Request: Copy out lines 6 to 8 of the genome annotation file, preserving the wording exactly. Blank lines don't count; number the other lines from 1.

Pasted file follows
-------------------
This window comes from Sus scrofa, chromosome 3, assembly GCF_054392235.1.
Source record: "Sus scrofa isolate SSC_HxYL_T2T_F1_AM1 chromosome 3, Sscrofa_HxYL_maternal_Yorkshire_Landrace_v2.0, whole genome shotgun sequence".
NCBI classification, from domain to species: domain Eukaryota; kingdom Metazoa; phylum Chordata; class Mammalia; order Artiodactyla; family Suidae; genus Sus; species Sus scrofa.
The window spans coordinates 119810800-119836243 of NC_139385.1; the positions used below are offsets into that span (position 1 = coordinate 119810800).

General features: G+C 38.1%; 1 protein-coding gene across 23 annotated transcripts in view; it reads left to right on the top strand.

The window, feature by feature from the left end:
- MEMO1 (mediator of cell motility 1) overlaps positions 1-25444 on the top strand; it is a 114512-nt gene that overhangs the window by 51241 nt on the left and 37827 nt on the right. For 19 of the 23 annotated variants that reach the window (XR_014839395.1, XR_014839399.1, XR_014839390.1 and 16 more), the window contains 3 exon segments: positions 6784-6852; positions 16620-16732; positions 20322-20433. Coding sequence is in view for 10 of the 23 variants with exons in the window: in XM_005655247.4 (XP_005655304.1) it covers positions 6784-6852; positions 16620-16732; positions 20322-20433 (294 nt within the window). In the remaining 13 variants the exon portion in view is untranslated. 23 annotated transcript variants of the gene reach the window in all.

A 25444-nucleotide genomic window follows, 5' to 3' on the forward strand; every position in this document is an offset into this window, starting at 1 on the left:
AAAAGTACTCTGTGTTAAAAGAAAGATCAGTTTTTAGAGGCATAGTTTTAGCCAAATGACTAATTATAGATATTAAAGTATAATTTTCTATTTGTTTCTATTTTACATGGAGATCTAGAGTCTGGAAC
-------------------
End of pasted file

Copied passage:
The window, feature by feature from the left end:
- MEMO1 (mediator of cell motility 1) overlaps positions 1-25444 on the top strand; it is a 114512-nt gene that overhangs the window by 51241 nt on the left and 37827 nt on the right. For 19 of the 23 annotated variants that reach the window (XR_014839395.1, XR_014839399.1, XR_014839390.1 and 16 more), the window contains 3 exon segments: positions 6784-6852; positions 16620-16732; positions 20322-20433. Coding sequence is in view for 10 of the 23 variants with exons in the window: in XM_005655247.4 (XP_005655304.1) it covers positions 6784-6852; positions 16620-16732; positions 20322-20433 (294 nt within the window). In the remaining 13 variants the exon portion in view is untranslated. 23 annotated transcript variants of the gene reach the window in all.

A 25444-nucleotide genomic window follows, 5' to 3' on the forward strand; every position in this document is an offset into this window, starting at 1 on the left: